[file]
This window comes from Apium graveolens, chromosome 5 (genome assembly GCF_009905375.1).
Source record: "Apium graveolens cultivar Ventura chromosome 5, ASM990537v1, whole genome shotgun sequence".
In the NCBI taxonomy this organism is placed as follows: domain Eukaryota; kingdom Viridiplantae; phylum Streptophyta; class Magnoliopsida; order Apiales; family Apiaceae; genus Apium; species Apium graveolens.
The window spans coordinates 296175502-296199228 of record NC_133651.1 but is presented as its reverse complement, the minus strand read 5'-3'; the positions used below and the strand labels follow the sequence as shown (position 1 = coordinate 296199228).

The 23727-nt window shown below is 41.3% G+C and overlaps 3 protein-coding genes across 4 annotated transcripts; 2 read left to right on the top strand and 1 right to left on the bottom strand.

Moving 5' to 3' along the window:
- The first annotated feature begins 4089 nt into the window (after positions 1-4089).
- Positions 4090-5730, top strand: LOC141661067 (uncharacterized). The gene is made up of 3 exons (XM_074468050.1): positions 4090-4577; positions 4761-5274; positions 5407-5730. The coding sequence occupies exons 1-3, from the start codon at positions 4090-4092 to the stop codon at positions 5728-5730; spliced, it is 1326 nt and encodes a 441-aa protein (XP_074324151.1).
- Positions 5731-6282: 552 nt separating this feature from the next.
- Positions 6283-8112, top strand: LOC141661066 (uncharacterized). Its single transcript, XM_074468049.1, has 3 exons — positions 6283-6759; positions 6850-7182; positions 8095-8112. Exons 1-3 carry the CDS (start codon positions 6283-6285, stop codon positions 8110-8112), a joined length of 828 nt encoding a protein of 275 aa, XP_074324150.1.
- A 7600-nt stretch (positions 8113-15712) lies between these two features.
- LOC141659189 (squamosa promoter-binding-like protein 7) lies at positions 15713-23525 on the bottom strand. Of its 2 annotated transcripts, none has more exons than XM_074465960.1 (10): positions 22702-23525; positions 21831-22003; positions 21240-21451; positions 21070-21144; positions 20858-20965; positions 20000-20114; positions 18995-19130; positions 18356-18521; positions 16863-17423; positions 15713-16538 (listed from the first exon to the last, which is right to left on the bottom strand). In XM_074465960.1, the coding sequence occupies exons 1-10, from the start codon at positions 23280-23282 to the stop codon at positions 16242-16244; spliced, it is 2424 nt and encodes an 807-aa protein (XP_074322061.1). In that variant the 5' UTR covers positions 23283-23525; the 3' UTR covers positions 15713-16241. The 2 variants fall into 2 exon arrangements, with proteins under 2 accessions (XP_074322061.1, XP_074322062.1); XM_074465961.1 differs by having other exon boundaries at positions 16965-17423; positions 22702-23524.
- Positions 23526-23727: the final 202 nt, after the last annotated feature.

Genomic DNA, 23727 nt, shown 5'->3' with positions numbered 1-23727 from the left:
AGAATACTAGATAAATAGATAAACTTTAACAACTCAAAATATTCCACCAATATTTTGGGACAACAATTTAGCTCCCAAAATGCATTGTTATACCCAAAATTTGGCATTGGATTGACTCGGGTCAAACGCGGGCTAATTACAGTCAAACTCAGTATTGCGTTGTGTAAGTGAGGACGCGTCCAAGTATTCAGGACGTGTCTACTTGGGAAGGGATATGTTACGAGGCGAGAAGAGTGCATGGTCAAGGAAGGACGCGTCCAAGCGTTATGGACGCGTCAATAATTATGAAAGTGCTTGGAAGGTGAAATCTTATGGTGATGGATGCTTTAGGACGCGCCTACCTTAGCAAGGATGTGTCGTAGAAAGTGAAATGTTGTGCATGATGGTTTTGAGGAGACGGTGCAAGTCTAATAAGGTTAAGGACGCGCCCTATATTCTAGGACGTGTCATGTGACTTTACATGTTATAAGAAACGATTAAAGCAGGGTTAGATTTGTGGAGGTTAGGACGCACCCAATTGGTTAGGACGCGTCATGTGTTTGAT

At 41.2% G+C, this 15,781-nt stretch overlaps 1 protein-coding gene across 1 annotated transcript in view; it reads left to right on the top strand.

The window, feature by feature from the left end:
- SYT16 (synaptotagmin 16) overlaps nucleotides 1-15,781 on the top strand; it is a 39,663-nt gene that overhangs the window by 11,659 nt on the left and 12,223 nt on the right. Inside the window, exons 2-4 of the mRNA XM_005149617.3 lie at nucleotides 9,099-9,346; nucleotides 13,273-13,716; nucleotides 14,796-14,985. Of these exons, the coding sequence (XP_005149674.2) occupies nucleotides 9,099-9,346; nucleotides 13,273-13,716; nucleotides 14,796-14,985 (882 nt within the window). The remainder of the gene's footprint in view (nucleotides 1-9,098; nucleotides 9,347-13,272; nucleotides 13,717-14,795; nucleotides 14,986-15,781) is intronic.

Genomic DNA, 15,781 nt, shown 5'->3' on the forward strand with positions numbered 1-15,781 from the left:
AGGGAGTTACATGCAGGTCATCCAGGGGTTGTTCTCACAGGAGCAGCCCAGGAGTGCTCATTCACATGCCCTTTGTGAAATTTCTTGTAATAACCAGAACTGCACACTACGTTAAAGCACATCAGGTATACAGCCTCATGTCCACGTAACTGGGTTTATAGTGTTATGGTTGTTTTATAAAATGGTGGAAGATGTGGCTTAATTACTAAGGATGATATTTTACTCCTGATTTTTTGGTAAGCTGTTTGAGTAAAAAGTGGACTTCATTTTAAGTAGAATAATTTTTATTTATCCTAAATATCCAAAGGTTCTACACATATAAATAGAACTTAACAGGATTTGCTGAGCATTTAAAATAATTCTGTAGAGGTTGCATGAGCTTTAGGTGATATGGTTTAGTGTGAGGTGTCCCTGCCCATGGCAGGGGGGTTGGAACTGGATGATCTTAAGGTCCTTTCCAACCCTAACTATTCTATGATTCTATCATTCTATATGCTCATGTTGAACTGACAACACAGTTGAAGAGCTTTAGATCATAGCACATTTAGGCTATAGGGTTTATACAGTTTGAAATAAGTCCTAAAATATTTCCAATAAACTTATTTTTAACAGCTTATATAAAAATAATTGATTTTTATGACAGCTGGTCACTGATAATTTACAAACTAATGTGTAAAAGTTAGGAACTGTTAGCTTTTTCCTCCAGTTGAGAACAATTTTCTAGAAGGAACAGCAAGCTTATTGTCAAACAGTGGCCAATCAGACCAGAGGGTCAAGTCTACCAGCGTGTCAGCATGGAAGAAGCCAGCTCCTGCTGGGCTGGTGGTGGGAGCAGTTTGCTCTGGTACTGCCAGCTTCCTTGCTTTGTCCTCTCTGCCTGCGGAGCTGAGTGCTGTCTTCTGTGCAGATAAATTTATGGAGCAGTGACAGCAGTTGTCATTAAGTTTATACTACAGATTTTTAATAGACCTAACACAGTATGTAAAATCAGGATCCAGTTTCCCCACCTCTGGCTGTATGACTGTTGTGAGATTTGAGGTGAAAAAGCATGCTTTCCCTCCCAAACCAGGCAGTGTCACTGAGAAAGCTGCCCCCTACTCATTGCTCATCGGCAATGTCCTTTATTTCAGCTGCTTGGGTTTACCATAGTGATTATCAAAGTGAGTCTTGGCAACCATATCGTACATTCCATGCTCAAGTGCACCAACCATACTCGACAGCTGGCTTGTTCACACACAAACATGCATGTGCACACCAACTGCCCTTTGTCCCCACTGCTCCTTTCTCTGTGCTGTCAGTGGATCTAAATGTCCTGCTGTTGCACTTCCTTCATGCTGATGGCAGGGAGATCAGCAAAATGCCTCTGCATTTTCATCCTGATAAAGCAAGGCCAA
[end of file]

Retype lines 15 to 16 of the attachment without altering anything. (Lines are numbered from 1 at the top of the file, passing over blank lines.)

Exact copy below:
AGAATACTAGATAAATAGATAAACTTTAACAACTCAAAATATTCCACCAATATTTTGGGACAACAATTTAGCTCCCAAAATGCATTGTTATACCCAAAATTTGGCATTGGATTGACTCGGGTCAAACGCGGGCTAATTACAGTCAAACTCAGTATTGCGTTGTGTAAGTGAGGACGCGTCCAAGTATTCAGGACGTGTCTACTTGGGAAGGGATATGTTACGAGGCGAGAAGAGTGCATGGTCAAGGAAGGACGCGTCCAAGCGTTATGGACGCGTCAATAATTATGAAAGTGCTTGGAAGGTGAAATCTTATGGTGATGGATGCTTTAGGACGCGCCTACCTTAGCAAGGATGTGTCGTAGAAAGTGAAATGTTGTGCATGATGGTTTTGAGGAGACGGTGCAAGTCTAATAAGGTTAAGGACGCGCCCTATATTCTAGGACGTGTCATGTGACTTTACATGTTATAAGAAACGATTAAAGCAGGGTTAGATTTGTGGAGGTTAGGACGCACCCAATTGGTTAGGACGCGTCATGTGTTTGAT

At 41.2% G+C, this 15,781-nt stretch overlaps 1 protein-coding gene across 1 annotated transcript in view; it reads left to right on the top strand.